Spartan Wound Care 101

By Spartan SGX Coach Mike Ryan, Spartan Race Sports Medicine Expert

Let’s talk about the dirty pink elephant in the room: As Spartan Racers, we’re always getting scraped and cut working out and racing in less-than-sterile settings. Those same wounds we proudly show off to our friends and family have a very real potential for health problems.

What’s a skin wound?

Your skin is the largest organ in the body. It does an amazing job keeping us safe. When functioning properly, the skin keeps the good stuff in and keeps the bad stuff out.

…then the “AROO’s” echo through the valley, the gun goes off and we start abusing our skin on the race obstacles, rocks, dirt, branches, mud and the loving barbed wire!

Anytime your skin is “open,” it can let germs into the body. If any part of your body normally covered by skin is not covered by skin, it’s a skin wound. It needs to be managed.

A wound or skin lesion can be a scrape, scratch, puncture, cut, laceration, tear, rash, bite, open blister, or burn.

Tips for Managing Skin Lesions

  1. Irrigate. Whatever is in your body (dirt, grass, rocks), get it out. A post-race hose is a good start. Rub in circular motion with a sterile gauze pad. KEY POINT: This hurts. Making it bleed is a good way to flush out the deep parts of a wound. You need to do this. Stop whining. You’re a Spartan.
  2. Clean the Wound. If you only have soap and water, use it. Soap and hot water is a very effective way to clean wounds. Ideally you want to use an antibacterial wound cleaner when available.
  3. Clean up the Neighborhood. Keep the skin around the wounds clean and covered to avoid re-introducing additional germs into the fresh wound.
  4. Apply Sterile Dressing. Band-Aids, non-stick gauze and dressings are great examples of sterile covers for open wounds.
  5. Keep Dry. Keep the lesion dry for the next 48+ hours. This will accelerate healing.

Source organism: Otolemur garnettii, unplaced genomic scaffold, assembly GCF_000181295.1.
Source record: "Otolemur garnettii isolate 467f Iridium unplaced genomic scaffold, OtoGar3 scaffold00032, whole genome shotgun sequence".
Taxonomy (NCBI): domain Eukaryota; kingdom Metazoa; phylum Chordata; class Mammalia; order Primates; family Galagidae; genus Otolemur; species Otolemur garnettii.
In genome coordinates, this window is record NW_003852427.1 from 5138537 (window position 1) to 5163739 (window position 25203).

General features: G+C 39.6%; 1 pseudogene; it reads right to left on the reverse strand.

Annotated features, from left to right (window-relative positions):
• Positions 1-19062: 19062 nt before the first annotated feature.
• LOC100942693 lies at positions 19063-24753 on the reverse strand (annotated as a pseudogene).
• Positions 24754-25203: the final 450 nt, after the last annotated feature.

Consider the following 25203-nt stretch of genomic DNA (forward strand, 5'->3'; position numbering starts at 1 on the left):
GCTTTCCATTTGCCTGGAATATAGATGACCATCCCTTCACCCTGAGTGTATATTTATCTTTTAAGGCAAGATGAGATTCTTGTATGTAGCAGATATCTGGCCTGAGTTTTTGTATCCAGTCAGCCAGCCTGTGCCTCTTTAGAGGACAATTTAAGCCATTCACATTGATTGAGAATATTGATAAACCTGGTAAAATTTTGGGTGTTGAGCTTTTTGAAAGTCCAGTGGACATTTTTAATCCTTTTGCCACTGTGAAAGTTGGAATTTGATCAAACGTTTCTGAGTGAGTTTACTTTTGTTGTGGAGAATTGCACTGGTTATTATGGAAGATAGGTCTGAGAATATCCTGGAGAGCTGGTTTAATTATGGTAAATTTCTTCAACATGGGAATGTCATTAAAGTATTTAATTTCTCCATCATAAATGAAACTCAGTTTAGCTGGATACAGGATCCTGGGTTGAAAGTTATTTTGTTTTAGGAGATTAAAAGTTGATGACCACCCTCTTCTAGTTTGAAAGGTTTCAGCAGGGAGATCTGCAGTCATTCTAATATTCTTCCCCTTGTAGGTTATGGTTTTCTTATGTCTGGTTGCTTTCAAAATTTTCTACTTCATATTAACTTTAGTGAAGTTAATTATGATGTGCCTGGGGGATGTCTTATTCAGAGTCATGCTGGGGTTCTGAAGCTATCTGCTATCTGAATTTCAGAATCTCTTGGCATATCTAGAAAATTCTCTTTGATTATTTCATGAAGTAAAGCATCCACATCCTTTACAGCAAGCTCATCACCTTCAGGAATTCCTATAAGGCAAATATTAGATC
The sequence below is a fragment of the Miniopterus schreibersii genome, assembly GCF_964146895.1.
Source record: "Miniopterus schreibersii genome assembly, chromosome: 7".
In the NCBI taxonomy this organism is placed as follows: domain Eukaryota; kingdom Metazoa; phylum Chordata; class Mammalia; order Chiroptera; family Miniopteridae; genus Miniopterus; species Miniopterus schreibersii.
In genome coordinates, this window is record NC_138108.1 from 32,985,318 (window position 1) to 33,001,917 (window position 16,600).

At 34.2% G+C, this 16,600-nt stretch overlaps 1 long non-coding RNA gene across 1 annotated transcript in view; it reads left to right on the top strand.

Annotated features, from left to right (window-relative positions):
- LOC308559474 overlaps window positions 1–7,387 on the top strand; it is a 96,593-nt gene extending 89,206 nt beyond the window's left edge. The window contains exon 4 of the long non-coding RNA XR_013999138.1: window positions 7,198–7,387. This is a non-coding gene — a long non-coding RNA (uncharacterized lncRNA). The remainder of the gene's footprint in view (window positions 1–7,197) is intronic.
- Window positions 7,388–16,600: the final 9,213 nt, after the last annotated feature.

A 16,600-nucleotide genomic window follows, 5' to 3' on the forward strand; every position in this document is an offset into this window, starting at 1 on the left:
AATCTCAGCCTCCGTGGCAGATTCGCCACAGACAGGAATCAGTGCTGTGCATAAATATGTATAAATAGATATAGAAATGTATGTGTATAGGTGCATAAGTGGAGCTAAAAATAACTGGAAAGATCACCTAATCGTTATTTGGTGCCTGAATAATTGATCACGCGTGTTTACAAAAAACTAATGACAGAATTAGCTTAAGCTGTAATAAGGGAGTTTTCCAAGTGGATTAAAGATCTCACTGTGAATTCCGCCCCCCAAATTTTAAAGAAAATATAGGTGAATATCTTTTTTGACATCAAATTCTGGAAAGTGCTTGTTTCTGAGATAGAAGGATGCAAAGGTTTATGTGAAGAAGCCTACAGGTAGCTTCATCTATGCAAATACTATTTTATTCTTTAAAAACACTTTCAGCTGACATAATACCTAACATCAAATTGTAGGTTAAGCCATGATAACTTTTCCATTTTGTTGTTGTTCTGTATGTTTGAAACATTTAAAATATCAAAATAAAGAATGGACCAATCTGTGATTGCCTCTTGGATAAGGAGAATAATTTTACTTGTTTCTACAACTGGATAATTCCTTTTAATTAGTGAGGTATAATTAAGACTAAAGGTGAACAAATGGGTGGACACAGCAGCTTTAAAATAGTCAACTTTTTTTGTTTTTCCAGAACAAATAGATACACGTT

Warning Signs a Skin Injury is Getting Worse

Glowing Red – It’s not a good sign if the skin around a wound becomes a glowing, cherry red color.

Increased Heat – All wounds will be slightly warmer because of the increased metabolism required to heal a wound. But if the wound becomes fever hot, an infection may be brewing.

Discharge – Clear water-like fluid in a lesion is normal, but if the discharge becomes thick and pus-like, you should be concerned.

Swelling – Significant swelling under a wound is a bad sign.

Increasing Pain – If you experience a worsening “intense deep pain” in and under the lesion, something is wrong.

“The Dark Streak” – If you see a dark streak moving from the wound towards your heart, find the nearest Emergency Room.

Don’t Do’s

  1. Squeeze, Scrape or Poke Wounds – Hey Doctor Wannabe, stop messing with the flesh wound and allow the body to heal the injury.
  2. Add Germs to the New Lesion – Avoid getting the lesions dirty again before it properly heals.
  3. Experiment with Crazy Healing Practices – Trust modern medicine, it works. Avoid the crazy dude in the gym with the magic healing lotion. Your dog will want to lick your wounds too but don’t believe that old country myth either.

Must Do’s

  1. Keep Lesions Covered – Protect yourself and others by keeping all open flesh wounds covered with a sterile dressing.
  2. Practice Clean Hygiene – Infections don’t have to come from the mud. They can easily come from your dirty cell phone, hands, bed sheets, car seat, work phone, elevator buttons, coffee shop door handle, pull-up bar, toilet seat, gym bag, car steering wheel or dog leash. Did I kind of freak you out with that list? I hope so. Practice good hygiene and properly clean your surroundings.
  3. Allow Time to Heal – Cover your wounds and give them time to heal before you assault them again.

Elite Sports Medicine Tips by Mike Ryan

(1)Protect Your Contact Points – Know where you tend to get wounds and protect those areas. If your heels always blister, use a pumice stone to build more callus on your heels before the race. If the bucket carry always cuts your chest, Tarzan, wear a shirt. If your elbows get cut, start wearing elbow sleeves.

(2)Visit Post-Race Medical Tents – (ATTENTION SPARTAN MEDICAL STAFF: Your Band-Aid budget is about to triple!) After your race, stop by the medical tent so the professional medical staff can clean and properly cover your wounds before you sit on your dirty car seat for your ride home.

(3)Have a Watchful Eye – If you see a workout partner with an open wound, point it out to them and help them clean and dress their lesion. An open wound on workout equipment is a perfect way to spread germs and illnesses.

Learn more about Mike Ryan, PT, ATC, SGX.

Learn more about Spartan SGX training.